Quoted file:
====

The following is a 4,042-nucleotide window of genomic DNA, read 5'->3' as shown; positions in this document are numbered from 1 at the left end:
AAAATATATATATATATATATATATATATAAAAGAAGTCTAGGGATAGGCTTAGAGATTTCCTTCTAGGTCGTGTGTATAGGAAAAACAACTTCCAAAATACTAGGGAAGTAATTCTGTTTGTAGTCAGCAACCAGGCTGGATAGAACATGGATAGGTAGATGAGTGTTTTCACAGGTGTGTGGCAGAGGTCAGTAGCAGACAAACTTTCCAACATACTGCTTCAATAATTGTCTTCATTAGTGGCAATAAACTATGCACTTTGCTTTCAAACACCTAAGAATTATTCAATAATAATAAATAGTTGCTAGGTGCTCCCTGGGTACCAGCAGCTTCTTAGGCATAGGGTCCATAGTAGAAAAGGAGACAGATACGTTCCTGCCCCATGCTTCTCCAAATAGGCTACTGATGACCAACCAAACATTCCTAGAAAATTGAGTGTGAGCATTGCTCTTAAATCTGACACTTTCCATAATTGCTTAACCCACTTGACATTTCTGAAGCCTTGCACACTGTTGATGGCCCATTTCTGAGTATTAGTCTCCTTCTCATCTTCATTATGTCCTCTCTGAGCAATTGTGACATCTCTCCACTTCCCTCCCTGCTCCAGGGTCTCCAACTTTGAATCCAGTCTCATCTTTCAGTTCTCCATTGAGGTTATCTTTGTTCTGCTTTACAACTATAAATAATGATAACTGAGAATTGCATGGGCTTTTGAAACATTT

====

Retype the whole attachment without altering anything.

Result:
The following is a 4,042-nucleotide window of genomic DNA, read 5'->3' as shown; positions in this document are numbered from 1 at the left end:
AAAATATATATATATATATATATATATATAAAAGAAGTCTAGGGATAGGCTTAGAGATTTCCTTCTAGGTCGTGTGTATAGGAAAAACAACTTCCAAAATACTAGGGAAGTAATTCTGTTTGTAGTCAGCAACCAGGCTGGATAGAACATGGATAGGTAGATGAGTGTTTTCACAGGTGTGTGGCAGAGGTCAGTAGCAGACAAACTTTCCAACATACTGCTTCAATAATTGTCTTCATTAGTGGCAATAAACTATGCACTTTGCTTTCAAACACCTAAGAATTATTCAATAATAATAAATAGTTGCTAGGTGCTCCCTGGGTACCAGCAGCTTCTTAGGCATAGGGTCCATAGTAGAAAAGGAGACAGATACGTTCCTGCCCCATGCTTCTCCAAATAGGCTACTGATGACCAACCAAACATTCCTAGAAAATTGAGTGTGAGCATTGCTCTTAAATCTGACACTTTCCATAATTGCTTAACCCACTTGACATTTCTGAAGCCTTGCACACTGTTGATGGCCCATTTCTGAGTATTAGTCTCCTTCTCATCTTCATTATGTCCTCTCTGAGCAATTGTGACATCTCTCCACTTCCCTCCCTGCTCCAGGGTCTCCAACTTTGAATCCAGTCTCATCTTTCAGTTCTCCATTGAGGTTATCTTTGTTCTGCTTTACAACTATAAATAATGATAACTGAGAATTGCATGGGCTTTTGAAACATTT